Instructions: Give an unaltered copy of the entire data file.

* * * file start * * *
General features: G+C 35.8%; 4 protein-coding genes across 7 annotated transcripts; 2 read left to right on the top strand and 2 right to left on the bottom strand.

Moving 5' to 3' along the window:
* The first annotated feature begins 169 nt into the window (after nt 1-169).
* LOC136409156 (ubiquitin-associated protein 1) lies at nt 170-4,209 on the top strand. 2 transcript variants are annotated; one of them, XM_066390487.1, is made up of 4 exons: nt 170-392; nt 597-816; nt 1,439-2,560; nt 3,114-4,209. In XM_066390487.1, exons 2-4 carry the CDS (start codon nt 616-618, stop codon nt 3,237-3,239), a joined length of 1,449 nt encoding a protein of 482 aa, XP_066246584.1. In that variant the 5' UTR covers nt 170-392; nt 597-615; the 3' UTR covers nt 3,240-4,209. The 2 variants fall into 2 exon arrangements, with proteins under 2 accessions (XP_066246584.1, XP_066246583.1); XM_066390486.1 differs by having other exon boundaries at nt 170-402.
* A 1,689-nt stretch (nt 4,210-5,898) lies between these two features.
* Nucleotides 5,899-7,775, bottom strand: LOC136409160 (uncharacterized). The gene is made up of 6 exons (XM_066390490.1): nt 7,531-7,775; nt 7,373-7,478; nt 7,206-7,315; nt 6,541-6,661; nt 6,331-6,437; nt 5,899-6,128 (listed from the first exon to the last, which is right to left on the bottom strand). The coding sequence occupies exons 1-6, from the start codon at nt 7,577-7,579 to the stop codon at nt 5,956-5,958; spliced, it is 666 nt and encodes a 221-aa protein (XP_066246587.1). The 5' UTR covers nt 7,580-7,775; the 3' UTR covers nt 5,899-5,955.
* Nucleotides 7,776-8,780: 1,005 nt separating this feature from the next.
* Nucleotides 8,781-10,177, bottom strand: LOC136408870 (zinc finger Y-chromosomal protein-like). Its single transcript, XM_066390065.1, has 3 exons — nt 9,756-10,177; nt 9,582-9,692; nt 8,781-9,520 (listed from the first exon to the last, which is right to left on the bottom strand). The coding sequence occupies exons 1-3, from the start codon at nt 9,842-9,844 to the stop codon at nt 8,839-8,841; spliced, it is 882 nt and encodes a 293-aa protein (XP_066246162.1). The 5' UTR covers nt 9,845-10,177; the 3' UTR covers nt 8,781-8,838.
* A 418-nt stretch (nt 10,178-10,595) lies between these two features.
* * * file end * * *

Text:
General features: G+C 35.8%; 4 protein-coding genes across 7 annotated transcripts; 2 read left to right on the top strand and 2 right to left on the bottom strand.

Moving 5' to 3' along the window:
* The first annotated feature begins 169 nt into the window (after nt 1-169).
* LOC136409156 (ubiquitin-associated protein 1) lies at nt 170-4,209 on the top strand. 2 transcript variants are annotated; one of them, XM_066390487.1, is made up of 4 exons: nt 170-392; nt 597-816; nt 1,439-2,560; nt 3,114-4,209. In XM_066390487.1, exons 2-4 carry the CDS (start codon nt 616-618, stop codon nt 3,237-3,239), a joined length of 1,449 nt encoding a protein of 482 aa, XP_066246584.1. In that variant the 5' UTR covers nt 170-392; nt 597-615; the 3' UTR covers nt 3,240-4,209. The 2 variants fall into 2 exon arrangements, with proteins under 2 accessions (XP_066246584.1, XP_066246583.1); XM_066390486.1 differs by having other exon boundaries at nt 170-402.
* A 1,689-nt stretch (nt 4,210-5,898) lies between these two features.
* Nucleotides 5,899-7,775, bottom strand: LOC136409160 (uncharacterized). The gene is made up of 6 exons (XM_066390490.1): nt 7,531-7,775; nt 7,373-7,478; nt 7,206-7,315; nt 6,541-6,661; nt 6,331-6,437; nt 5,899-6,128 (listed from the first exon to the last, which is right to left on the bottom strand). The coding sequence occupies exons 1-6, from the start codon at nt 7,577-7,579 to the stop codon at nt 5,956-5,958; spliced, it is 666 nt and encodes a 221-aa protein (XP_066246587.1). The 5' UTR covers nt 7,580-7,775; the 3' UTR covers nt 5,899-5,955.
* Nucleotides 7,776-8,780: 1,005 nt separating this feature from the next.
* Nucleotides 8,781-10,177, bottom strand: LOC136408870 (zinc finger Y-chromosomal protein-like). Its single transcript, XM_066390065.1, has 3 exons — nt 9,756-10,177; nt 9,582-9,692; nt 8,781-9,520 (listed from the first exon to the last, which is right to left on the bottom strand). The coding sequence occupies exons 1-3, from the start codon at nt 9,842-9,844 to the stop codon at nt 8,839-8,841; spliced, it is 882 nt and encodes a 293-aa protein (XP_066246162.1). The 5' UTR covers nt 9,845-10,177; the 3' UTR covers nt 8,781-8,838.
* A 418-nt stretch (nt 10,178-10,595) lies between these two features.